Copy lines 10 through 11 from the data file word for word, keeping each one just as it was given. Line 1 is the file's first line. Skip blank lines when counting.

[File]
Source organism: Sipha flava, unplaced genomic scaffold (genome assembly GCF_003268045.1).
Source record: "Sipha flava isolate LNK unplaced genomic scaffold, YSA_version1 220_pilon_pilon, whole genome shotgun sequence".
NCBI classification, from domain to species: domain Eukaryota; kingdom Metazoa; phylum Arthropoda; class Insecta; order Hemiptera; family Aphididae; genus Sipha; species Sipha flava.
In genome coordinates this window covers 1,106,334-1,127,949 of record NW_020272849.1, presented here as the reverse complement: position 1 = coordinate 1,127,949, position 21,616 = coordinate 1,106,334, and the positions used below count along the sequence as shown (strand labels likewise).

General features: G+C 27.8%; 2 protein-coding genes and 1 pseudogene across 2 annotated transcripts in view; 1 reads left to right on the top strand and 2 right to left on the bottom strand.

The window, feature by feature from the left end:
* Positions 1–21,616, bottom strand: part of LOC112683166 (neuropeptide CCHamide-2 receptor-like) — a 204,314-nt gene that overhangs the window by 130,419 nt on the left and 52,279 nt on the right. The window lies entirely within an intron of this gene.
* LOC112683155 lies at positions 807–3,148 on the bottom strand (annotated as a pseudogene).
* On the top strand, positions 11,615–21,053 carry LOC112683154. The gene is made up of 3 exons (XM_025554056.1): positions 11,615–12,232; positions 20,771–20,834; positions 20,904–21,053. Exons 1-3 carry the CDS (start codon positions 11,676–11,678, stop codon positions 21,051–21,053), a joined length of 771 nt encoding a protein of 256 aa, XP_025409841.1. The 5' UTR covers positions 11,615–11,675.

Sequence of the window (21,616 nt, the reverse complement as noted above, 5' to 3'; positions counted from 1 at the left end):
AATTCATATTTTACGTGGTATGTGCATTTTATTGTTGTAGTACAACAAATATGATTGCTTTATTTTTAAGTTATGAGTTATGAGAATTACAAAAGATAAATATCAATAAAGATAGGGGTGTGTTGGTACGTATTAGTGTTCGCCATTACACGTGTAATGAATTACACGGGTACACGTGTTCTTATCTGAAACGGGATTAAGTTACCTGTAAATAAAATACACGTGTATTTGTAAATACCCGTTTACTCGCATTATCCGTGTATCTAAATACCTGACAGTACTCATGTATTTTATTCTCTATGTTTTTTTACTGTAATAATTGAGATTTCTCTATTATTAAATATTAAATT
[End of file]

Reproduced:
Sequence of the window (21,616 nt, the reverse complement as noted above, 5' to 3'; positions counted from 1 at the left end):
AATTCATATTTTACGTGGTATGTGCATTTTATTGTTGTAGTACAACAAATATGATTGCTTTATTTTTAAGTTATGAGTTATGAGAATTACAAAAGATAAATATCAATAAAGATAGGGGTGTGTTGGTACGTATTAGTGTTCGCCATTACACGTGTAATGAATTACACGGGTACACGTGTTCTTATCTGAAACGGGATTAAGTTACCTGTAAATAAAATACACGTGTATTTGTAAATACCCGTTTACTCGCATTATCCGTGTATCTAAATACCTGACAGTACTCATGTATTTTATTCTCTATGTTTTTTTACTGTAATAATTGAGATTTCTCTATTATTAAATATTAAATT